When Donald J. Trump was elected president, he knew he’d face opposition to his main policy objectives by the Democratic Party and activist judges. Now the“Deep State” inside his own U.S. State Department is defying the White House, wasting tax dollars and endangering Americans by lifting restrictions on refugees entering this country.
In a protest letter to the president, U.S. Rep. Brian Babin, R-Texas, put the move in blunt context:
“The State Department announcement came the same week that the son of a Libyan refugee committed a horrific act of terrorism in Manchester, England, that killed 22 people. The week before, individuals from Pakistan, Libya and Morocco savagely killed seven people in brutal attacks in London.”
State’s maneuver was revealed in an email to private agencies that help refugees settle in the United States. The New York Times quoted State Department officer Jennifer L. Smith’s email as saying refugee groups could now process people “unconstrained by the weekly quotas that were in place.”
In circumventing Trump’s call for tighter vetting, the embedded bureaucrats at State say they are using funding from the department’s Migration and Refugee Assistance (MRA) program. The funds support the processing of 70,000 incoming refugees.
But MRA regulations give the administration discretion to allocate the dollars to refugee processing or, alternatively, to support refugees in or near their homelands.
In some cases, the latter option makes more sense – both in terms of economy and security. Studies show that for every one refugee brought to the U.S., MRA could aid 12 refugees overseas with food, shelter and basic necessities in designated safe zones.
A graver concern centers on national security risks. According to the FBI, 300 of the bureau’s ongoing 2,000 domestic terrorism cases involve refugees. Does the left hand (State) not know what the right hand (FBI) is doing? Does it care?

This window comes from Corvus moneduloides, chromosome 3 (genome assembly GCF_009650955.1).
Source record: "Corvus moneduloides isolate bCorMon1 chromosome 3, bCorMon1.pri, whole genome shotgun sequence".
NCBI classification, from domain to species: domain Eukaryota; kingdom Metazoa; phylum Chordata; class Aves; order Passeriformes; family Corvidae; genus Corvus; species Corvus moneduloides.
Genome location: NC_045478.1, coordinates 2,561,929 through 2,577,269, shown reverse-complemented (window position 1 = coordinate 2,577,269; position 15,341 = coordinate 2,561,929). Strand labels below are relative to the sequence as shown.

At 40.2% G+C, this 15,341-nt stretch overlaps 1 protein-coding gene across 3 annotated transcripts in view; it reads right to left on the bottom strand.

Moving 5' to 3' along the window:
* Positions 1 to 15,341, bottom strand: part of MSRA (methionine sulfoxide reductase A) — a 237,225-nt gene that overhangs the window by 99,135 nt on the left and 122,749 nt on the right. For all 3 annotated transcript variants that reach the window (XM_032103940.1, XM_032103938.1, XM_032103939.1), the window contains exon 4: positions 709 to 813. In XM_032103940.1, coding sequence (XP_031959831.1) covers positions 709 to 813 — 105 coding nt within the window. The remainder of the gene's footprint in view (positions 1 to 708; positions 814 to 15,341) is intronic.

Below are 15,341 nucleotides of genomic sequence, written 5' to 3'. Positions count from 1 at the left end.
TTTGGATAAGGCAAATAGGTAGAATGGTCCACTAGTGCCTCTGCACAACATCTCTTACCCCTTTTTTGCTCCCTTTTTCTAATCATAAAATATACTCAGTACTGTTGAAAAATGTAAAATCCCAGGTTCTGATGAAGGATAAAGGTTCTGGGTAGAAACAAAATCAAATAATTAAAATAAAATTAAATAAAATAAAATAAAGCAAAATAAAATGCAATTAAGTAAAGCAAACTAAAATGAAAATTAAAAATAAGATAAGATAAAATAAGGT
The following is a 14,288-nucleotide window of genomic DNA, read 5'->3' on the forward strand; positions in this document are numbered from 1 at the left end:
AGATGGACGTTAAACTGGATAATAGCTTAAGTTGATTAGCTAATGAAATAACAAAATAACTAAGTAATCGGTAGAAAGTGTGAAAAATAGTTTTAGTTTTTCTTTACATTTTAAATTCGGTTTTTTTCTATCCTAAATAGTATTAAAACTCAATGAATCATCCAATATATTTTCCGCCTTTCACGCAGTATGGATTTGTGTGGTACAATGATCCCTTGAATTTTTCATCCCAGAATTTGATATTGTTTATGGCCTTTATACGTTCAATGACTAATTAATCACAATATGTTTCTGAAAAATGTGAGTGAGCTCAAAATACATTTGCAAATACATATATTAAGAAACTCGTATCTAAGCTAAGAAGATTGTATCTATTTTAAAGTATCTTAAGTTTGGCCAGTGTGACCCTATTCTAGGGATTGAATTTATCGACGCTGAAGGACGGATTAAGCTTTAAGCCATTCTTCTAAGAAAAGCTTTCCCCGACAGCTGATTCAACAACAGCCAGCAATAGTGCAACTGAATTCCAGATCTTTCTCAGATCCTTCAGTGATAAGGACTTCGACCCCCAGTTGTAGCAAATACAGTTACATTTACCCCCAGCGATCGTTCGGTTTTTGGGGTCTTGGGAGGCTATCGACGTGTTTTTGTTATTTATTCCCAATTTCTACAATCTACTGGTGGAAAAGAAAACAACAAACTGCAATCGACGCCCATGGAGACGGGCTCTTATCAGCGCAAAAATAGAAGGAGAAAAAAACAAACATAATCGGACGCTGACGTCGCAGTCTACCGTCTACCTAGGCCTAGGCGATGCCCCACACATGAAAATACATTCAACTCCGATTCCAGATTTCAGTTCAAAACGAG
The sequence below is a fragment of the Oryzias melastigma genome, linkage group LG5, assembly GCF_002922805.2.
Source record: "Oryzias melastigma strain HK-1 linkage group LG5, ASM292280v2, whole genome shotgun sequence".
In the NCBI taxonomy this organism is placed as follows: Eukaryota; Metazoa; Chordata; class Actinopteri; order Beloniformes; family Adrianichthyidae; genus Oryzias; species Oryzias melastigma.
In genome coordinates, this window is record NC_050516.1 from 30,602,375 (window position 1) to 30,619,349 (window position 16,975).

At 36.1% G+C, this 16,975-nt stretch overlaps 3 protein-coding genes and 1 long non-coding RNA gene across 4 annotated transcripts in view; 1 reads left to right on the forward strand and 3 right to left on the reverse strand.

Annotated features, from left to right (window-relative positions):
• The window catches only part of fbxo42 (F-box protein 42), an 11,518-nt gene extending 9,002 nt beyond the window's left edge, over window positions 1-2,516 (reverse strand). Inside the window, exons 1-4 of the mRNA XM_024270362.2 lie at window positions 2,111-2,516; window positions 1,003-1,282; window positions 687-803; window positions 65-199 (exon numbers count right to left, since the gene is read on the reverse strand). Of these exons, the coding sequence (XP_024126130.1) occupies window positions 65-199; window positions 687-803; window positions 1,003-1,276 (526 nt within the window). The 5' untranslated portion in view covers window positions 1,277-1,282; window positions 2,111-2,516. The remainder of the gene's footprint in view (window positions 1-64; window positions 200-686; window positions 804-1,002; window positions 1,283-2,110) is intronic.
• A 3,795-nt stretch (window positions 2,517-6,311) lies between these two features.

Digging a deeper hole, the Trump administration is moving forward with an Obama administration plan to bring in illegal-immigrant boat people denied entry to Australia.
The deal – which includes nearly 1,000 asylum seekers from Iran, Iraq, Somalia and Sudan, countries subject to restrictions under Trump’s executive order – will employ the International Rescue Committee. Partially funded by the State Department, the IRC would screen the refugees and receive payment for each person resettled here.
While IRC may have a pecuniary conflict of interest, Trump’s more rigorous vetting of refugees has had some effect. The U.S. accepted 2,070 refugees in March, the lowest monthly total since 2013, according to State Department data. April ended with 3,316 refugees admitted, the second-lowest total.
House Resolution 80, sponsored by Rep. Babin, would sensibly impose a moratorium on America’s refugee program until federal agencies can certify it is not a security threat. As candidate Trump once put it: “Until we know what the hell is going on.”
Neither the White House nor the State Department has responded to the Texas congressman’s June 7 letter. While HR 80, with 74 cosponsors, awaits a hearing in the House Subcommittee on Immigration and Border Security, the president should rescind his State Department’s directive and scrap the problematic agreement with Australia before more damage is done.